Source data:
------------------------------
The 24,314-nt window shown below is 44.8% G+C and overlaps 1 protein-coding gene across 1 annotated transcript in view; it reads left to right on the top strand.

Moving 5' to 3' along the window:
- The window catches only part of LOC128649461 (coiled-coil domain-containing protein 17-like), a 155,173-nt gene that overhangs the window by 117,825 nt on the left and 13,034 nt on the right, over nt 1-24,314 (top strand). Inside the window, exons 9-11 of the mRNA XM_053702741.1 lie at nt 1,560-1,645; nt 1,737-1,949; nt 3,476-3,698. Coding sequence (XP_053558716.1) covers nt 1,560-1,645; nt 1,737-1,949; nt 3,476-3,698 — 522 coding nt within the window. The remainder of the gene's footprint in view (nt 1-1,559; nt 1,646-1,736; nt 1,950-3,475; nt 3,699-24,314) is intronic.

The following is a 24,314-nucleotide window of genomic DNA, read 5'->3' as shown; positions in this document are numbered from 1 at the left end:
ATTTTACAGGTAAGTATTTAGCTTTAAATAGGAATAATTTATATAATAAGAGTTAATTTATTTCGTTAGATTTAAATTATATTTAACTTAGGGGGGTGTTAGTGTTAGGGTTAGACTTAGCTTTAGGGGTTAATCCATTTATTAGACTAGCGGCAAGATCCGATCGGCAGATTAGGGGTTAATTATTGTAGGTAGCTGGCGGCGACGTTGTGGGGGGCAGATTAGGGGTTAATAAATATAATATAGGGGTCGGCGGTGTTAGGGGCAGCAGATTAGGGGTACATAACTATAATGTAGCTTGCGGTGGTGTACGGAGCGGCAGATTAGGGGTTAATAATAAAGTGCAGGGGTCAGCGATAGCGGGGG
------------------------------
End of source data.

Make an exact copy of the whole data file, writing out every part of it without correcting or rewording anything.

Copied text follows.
The 24,314-nt window shown below is 44.8% G+C and overlaps 1 protein-coding gene across 1 annotated transcript in view; it reads left to right on the top strand.

Moving 5' to 3' along the window:
- The window catches only part of LOC128649461 (coiled-coil domain-containing protein 17-like), a 155,173-nt gene that overhangs the window by 117,825 nt on the left and 13,034 nt on the right, over nt 1-24,314 (top strand). Inside the window, exons 9-11 of the mRNA XM_053702741.1 lie at nt 1,560-1,645; nt 1,737-1,949; nt 3,476-3,698. Coding sequence (XP_053558716.1) covers nt 1,560-1,645; nt 1,737-1,949; nt 3,476-3,698 — 522 coding nt within the window. The remainder of the gene's footprint in view (nt 1-1,559; nt 1,646-1,736; nt 1,950-3,475; nt 3,699-24,314) is intronic.

The following is a 24,314-nucleotide window of genomic DNA, read 5'->3' as shown; positions in this document are numbered from 1 at the left end:
ATTTTACAGGTAAGTATTTAGCTTTAAATAGGAATAATTTATATAATAAGAGTTAATTTATTTCGTTAGATTTAAATTATATTTAACTTAGGGGGGTGTTAGTGTTAGGGTTAGACTTAGCTTTAGGGGTTAATCCATTTATTAGACTAGCGGCAAGATCCGATCGGCAGATTAGGGGTTAATTATTGTAGGTAGCTGGCGGCGACGTTGTGGGGGGCAGATTAGGGGTTAATAAATATAATATAGGGGTCGGCGGTGTTAGGGGCAGCAGATTAGGGGTACATAACTATAATGTAGCTTGCGGTGGTGTACGGAGCGGCAGATTAGGGGTTAATAATAAAGTGCAGGGGTCAGCGATAGCGGGGG